George Washington's decision to invade the Hessions was very risky in many ways. After watching "The Crossing,"ÃÂ a movie about the Attack at Trenton the facts became clear and the personal relationships as well as historical events were shown. The fact of the matter is that Washington didn't really have too many choices to go on. He could have either stayed where he was and waited till the river froze which was basically suicide, or retreated with all of his men and lost New Jersey as well as the army. The army had little or no food and supplies and attacking THEM was a surprise as well as a way to get supplies to last till the next attack.
The biggest risk was deciding to attack on them in the first place. If they lost not only would many men die, but the men in the army would fall apart and go back home.
They had little hope to go on for winning the war, and their contracts were up in the 11 days. Daylight was an important factor in the whole maneuver. If the colonialist didn't reach Trenton before daylight then the less of a chance they had of beating the Hessians. Time was one of the risks that could have been prevented , but Washington's stubbornness to listen to Glover's idea how they couldn't make it in 6-10 hours ruined the attack to a certain point.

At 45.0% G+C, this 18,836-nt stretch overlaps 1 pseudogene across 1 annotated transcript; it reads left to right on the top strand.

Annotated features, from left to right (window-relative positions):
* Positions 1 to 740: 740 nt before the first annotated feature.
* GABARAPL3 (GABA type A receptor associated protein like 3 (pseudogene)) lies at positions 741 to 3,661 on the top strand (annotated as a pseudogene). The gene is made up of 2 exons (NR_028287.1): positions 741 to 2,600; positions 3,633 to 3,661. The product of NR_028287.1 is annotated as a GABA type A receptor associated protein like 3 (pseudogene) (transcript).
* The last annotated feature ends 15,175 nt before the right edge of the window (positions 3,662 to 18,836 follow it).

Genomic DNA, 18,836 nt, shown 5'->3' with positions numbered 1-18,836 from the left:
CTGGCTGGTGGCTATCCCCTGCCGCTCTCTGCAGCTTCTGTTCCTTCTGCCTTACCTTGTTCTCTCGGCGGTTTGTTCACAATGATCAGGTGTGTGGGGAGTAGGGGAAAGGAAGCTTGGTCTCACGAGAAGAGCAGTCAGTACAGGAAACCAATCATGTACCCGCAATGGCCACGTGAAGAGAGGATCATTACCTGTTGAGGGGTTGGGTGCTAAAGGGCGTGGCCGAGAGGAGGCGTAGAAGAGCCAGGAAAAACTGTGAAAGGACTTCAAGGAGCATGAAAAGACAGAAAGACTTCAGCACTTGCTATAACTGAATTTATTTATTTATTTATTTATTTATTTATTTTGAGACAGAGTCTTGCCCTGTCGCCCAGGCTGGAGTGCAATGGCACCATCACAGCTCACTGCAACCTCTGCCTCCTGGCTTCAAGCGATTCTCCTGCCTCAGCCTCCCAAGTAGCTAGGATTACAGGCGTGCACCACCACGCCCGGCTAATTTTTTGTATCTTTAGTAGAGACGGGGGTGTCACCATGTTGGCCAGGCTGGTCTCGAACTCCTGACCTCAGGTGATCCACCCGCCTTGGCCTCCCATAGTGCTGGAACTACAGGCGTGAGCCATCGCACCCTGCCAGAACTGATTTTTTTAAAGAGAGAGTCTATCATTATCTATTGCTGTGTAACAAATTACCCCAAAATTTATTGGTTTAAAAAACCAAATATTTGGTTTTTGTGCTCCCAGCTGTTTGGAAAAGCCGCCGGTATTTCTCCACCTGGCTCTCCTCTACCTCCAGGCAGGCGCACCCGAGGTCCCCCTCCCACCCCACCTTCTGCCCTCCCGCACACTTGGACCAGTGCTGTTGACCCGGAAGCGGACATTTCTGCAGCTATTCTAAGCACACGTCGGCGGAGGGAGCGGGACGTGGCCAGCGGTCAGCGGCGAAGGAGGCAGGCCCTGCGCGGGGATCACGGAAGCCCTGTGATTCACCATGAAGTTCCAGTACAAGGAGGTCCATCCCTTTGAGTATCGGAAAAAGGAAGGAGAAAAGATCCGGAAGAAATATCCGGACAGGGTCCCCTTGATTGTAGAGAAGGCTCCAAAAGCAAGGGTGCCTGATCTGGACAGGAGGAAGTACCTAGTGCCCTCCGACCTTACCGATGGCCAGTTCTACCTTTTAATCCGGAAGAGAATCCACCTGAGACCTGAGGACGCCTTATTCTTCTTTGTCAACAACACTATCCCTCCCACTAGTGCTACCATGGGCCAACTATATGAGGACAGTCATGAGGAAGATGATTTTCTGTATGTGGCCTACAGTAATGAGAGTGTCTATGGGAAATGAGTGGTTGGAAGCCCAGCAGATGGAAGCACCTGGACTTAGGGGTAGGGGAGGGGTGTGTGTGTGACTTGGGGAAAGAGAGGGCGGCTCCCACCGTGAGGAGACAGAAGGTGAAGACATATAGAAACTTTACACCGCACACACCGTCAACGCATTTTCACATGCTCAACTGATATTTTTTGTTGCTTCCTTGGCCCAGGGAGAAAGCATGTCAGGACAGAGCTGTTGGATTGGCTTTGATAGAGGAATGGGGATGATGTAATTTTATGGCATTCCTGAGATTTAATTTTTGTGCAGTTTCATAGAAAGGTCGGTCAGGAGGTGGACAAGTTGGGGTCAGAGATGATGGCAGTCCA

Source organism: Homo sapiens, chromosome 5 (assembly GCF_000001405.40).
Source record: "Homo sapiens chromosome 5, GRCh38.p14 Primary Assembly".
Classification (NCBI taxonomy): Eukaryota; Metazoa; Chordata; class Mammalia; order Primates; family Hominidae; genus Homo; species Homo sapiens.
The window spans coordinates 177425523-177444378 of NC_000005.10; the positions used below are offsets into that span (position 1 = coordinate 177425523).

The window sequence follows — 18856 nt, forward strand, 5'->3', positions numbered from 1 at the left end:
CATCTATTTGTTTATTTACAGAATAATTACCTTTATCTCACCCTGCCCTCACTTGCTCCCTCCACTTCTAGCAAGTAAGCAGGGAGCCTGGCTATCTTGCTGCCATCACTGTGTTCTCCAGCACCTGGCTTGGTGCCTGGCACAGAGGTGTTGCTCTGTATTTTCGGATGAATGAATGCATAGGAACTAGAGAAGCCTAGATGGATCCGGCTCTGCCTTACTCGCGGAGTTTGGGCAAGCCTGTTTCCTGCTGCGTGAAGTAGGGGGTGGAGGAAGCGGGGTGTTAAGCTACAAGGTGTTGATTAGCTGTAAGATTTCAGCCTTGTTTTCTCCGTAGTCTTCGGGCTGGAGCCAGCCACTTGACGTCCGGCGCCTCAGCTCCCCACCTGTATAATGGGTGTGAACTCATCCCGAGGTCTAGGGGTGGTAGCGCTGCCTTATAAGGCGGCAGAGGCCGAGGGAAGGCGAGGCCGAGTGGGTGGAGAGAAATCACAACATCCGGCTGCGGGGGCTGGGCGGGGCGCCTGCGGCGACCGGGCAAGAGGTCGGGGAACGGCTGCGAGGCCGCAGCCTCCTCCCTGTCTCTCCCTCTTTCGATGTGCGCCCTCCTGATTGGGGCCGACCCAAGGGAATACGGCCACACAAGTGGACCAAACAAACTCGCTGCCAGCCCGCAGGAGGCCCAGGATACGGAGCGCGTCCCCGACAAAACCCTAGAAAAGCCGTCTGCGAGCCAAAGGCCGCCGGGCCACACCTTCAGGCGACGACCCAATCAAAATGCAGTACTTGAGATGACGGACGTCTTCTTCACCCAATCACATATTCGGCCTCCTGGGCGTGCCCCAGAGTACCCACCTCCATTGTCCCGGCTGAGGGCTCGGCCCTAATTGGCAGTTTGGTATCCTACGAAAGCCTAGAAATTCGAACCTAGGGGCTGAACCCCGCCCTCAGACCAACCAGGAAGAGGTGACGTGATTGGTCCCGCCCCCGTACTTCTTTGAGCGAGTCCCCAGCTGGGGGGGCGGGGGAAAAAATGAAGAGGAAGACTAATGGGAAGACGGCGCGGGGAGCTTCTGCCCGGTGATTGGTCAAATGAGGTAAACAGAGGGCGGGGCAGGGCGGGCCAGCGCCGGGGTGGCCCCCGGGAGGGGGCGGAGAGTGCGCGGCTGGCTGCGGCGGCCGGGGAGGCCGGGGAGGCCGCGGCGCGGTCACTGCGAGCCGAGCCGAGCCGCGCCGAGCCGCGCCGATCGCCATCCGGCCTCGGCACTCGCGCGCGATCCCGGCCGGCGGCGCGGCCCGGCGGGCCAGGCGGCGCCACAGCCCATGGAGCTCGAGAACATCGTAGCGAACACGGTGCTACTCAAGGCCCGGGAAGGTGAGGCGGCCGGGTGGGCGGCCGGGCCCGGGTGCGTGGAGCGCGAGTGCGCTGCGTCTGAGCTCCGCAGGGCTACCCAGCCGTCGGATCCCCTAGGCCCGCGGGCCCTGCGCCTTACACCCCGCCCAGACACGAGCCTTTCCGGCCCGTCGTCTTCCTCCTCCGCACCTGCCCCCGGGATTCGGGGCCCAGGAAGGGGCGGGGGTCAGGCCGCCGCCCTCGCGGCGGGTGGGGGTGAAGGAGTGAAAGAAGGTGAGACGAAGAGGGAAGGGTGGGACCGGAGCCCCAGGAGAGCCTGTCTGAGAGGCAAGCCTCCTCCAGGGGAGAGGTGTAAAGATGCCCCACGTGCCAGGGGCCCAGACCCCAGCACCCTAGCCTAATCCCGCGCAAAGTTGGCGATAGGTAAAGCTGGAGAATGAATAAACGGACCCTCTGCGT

The first risk that Washington came in contact with was crossing the river. Despite winter, the river was already starting to freeze and many of Washington's men didn't like the idea of crossing the river with all the ice blocks, let alone crossing in the night which is hard to see where you are going. Many soldiers were sick and the cold weather wasn't helping too much.
The British were slowly taking over. Colonists lost New York and The Continental Congress had to flee from Philidelphia. Telling some of the army members about the plan could have ruined the whole attack because of spies that were hidden in the army. If one of the Spies knew about the plan then the Hessions would be ready to attack . But on the other hand If Washington didn't tell the army then they might get scared when they are crossing the river and not be able to conserve energy or try to run away.
In conclusion Washington's Attack on Trenton was risky in many ways. Keeping the plan secret, the crossing of the river, and time and sunlight were just a few of many risky behaviors that had been taken during the war. If General Washington had not taken those risks then who knows where we would be today.